Mindful Employer Leeds hears from Jacob Day, our colleague running the Money & Me service at Leeds Mind. Jacob kindly shares some practical tips for employers on how to open up conversations and support people who are struggling with money worries.
Hi, I’m Jacob, I run the ‘Money & Me’ service at Leeds Mind. We support individuals whose mental health is associated with their financial wellbeing. Here are some tips I have picked up for spotting the signs that someone may be struggling with money, and how to initiate open and honest conversations about money.
Spotting the signs
Firstly, there are many life events and circumstances that are likely to impact a person’s financial security, such as a long-term illness, divorce, or bereavement. We should be mindful of this when someone is going through such an event. Signs that somebody in the workplace is struggling with money worries may include;
- Seeming distant, agitated or unfocused; money worries can make it difficult to focus on other tasks
- Seeming tired or low in energy; money worries can affect sleep and constant stress and worry can be mentally draining
- No longer spending money on things they enjoy; does the staff member no longer socialise outside of work when they previously had? Does the staff member no longer seem to participate in activities in their leisure time that they had previously enjoyed?
- Spending impulsively; alternatively, struggling with mental and financial wellbeing can lead us to avoid planning for the future, which may cause short-term, impulsive behaviours. Does the staff member seem to be spending beyond their means? Do they seem to be making impulsive, short-term decisions?
Opening up conversations about money and challenging stigma:
One small positive to the terrible cost of living crisis is that it gives us all a point of reference to organically initiate conversations about money. My hope is that the current crisis will allow us all to combat the stigma around debt and money issues by having open conversations about how we are coping. Nobody has been safe from rising costs this summer, and this gives us all an opportunity to discuss money worries in an empathetic way, free of guilt or judgement.
When beginning discussions about money worries, it has been useful to open with questions like “I can’t believe how much my energy bills have risen over the past couple of months, how have you been managing with yours?”.
It may also be useful to really consider the language we use when discussing money. For example, using language such as money problems, or fixing debt may increase those feelings of shame and blame by implying the person has done something wrong. Replacing such language with phrases such as “what are your money goals?” and “learning more about money” may be more conducive to initiating open and honest conversations.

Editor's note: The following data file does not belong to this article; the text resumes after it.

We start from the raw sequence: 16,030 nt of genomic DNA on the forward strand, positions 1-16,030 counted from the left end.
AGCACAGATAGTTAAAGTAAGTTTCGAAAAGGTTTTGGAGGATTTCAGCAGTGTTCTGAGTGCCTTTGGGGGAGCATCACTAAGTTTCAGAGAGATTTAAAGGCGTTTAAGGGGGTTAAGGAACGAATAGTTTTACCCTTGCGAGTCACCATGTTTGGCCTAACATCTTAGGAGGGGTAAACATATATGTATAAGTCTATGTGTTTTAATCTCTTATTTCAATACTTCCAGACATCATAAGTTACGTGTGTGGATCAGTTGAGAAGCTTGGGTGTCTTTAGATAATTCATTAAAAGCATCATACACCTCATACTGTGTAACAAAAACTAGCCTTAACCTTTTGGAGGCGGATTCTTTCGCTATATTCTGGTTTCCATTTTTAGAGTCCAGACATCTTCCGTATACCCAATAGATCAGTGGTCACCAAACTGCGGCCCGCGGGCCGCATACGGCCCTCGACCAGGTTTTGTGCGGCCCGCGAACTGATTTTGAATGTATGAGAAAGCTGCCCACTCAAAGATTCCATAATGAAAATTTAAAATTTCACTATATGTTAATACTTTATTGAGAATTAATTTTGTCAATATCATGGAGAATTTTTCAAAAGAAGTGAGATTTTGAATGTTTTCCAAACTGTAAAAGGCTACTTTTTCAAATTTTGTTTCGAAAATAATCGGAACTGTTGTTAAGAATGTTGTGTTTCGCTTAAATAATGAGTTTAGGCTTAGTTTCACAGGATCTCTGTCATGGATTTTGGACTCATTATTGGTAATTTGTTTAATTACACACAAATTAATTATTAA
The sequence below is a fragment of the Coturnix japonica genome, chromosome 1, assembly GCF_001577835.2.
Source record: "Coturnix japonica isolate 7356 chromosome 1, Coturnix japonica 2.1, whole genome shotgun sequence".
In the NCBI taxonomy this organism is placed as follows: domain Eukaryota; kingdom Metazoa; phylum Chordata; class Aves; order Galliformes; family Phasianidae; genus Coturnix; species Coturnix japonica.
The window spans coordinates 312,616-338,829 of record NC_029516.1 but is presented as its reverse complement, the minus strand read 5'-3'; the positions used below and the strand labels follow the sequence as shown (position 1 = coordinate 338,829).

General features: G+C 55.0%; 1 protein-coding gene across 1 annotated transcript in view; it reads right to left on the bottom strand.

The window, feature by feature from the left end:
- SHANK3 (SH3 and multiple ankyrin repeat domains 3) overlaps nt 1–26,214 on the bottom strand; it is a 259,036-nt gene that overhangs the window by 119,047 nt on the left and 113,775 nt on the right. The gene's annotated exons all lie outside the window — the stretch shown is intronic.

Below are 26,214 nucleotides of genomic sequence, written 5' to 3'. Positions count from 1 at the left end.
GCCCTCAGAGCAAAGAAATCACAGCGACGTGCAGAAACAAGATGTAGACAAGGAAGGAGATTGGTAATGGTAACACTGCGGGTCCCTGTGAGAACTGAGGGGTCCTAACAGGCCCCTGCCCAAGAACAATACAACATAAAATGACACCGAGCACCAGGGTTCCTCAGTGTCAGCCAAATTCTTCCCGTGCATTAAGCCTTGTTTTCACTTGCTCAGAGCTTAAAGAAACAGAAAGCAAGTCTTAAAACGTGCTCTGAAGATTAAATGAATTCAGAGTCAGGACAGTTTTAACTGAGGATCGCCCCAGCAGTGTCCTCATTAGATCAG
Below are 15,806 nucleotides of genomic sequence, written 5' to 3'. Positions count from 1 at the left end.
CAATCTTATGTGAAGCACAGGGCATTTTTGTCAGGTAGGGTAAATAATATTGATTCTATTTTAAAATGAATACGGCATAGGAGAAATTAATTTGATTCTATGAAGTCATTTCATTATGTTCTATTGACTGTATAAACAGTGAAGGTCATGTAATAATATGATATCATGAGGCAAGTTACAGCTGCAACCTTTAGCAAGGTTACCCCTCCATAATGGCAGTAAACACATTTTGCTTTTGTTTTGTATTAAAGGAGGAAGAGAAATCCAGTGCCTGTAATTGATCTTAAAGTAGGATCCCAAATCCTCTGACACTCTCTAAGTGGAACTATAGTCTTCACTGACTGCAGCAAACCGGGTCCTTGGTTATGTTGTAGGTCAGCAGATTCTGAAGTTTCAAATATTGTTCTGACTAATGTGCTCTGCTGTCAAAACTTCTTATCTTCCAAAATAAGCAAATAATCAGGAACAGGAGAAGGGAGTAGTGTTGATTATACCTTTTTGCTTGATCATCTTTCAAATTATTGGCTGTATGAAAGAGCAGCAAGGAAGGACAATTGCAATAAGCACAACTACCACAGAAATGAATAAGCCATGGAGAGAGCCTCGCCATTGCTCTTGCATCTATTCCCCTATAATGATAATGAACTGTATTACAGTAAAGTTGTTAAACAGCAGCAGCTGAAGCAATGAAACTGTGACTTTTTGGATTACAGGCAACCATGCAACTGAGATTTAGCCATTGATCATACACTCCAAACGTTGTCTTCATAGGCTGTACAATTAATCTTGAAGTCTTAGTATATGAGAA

Also, although it may be tempting, try to avoid discussing the numbers behind a person’s money worries. This may feel intrusive and can increase a person’s anxiety, especially if they have been avoiding thinking about the answer to this question.
Supporting staff whose money worries may be affecting their performance
Offering empathy and reducing stigma through nurturing open conversations is one way that you can support staff, but there may also be practical things you can do. For example, offering ‘financial wellbeing’ sessions with staff, where tips and advice can be given on topics such as pensions, money management and ways to save money may be useful.
The timings of salary payments can also impact a staff member’s ability to manage their money over the month. Supporting staff to organise their outgoing bills so that bills are paid shortly after receiving their salary could be hugely helpful.
Lastly, there are several financial services within Leeds, such as Money Buddies and Step Change, that have been hugely helpful in supporting some of my clients to manage their debts.
In addition, Money & Me is also open to self-referrals for anyone struggling with their spending habits or their money related stress. Promoting such services and raising awareness to staff may help them receive the support they require.
Further information on such services can be found below;
Step Change; https://www.stepchange.org/
Money Buddies; https://moneybuddies.org.uk/
Money & Me; https://www.leedsmind.org.uk/services/money-and-me-service/
See also our 20 Top Tips on supporting staff wellbeing during the cost of living crisis: Financial wellbeing – 20 TOP TIPS for employers – Sep 22
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